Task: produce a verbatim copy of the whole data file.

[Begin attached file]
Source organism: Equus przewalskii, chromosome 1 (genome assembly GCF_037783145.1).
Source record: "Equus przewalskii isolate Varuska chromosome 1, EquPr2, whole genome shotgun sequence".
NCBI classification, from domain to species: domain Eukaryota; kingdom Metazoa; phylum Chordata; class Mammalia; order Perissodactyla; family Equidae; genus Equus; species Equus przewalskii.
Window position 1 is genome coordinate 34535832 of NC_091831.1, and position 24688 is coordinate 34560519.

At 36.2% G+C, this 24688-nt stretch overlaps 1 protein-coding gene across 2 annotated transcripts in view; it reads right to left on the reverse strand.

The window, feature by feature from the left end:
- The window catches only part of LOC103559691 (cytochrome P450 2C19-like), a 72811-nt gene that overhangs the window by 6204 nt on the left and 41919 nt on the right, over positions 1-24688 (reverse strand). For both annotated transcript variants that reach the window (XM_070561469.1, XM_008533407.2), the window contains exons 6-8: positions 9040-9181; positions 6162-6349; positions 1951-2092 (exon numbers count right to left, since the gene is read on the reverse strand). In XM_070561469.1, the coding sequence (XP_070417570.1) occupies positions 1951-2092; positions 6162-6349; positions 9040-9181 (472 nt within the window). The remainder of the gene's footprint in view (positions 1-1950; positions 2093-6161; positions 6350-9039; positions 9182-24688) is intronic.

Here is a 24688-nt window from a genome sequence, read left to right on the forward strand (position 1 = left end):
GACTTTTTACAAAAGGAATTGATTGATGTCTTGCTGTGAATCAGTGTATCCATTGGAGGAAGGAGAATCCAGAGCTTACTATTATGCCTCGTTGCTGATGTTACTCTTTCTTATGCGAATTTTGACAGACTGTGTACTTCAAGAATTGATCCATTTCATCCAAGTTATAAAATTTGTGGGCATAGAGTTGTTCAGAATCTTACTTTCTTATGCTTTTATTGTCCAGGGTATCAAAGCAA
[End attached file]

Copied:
Source organism: Equus przewalskii, chromosome 1 (genome assembly GCF_037783145.1).
Source record: "Equus przewalskii isolate Varuska chromosome 1, EquPr2, whole genome shotgun sequence".
NCBI classification, from domain to species: domain Eukaryota; kingdom Metazoa; phylum Chordata; class Mammalia; order Perissodactyla; family Equidae; genus Equus; species Equus przewalskii.
Window position 1 is genome coordinate 34535832 of NC_091831.1, and position 24688 is coordinate 34560519.

At 36.2% G+C, this 24688-nt stretch overlaps 1 protein-coding gene across 2 annotated transcripts in view; it reads right to left on the reverse strand.

The window, feature by feature from the left end:
- The window catches only part of LOC103559691 (cytochrome P450 2C19-like), a 72811-nt gene that overhangs the window by 6204 nt on the left and 41919 nt on the right, over positions 1-24688 (reverse strand). For both annotated transcript variants that reach the window (XM_070561469.1, XM_008533407.2), the window contains exons 6-8: positions 9040-9181; positions 6162-6349; positions 1951-2092 (exon numbers count right to left, since the gene is read on the reverse strand). In XM_070561469.1, the coding sequence (XP_070417570.1) occupies positions 1951-2092; positions 6162-6349; positions 9040-9181 (472 nt within the window). The remainder of the gene's footprint in view (positions 1-1950; positions 2093-6161; positions 6350-9039; positions 9182-24688) is intronic.

Here is a 24688-nt window from a genome sequence, read left to right on the forward strand (position 1 = left end):
GACTTTTTACAAAAGGAATTGATTGATGTCTTGCTGTGAATCAGTGTATCCATTGGAGGAAGGAGAATCCAGAGCTTACTATTATGCCTCGTTGCTGATGTTACTCTTTCTTATGCGAATTTTGACAGACTGTGTACTTCAAGAATTGATCCATTTCATCCAAGTTATAAAATTTGTGGGCATAGAGTTGTTCAGAATCTTACTTTCTTATGCTTTTATTGTCCAGGGTATCAAAGCAA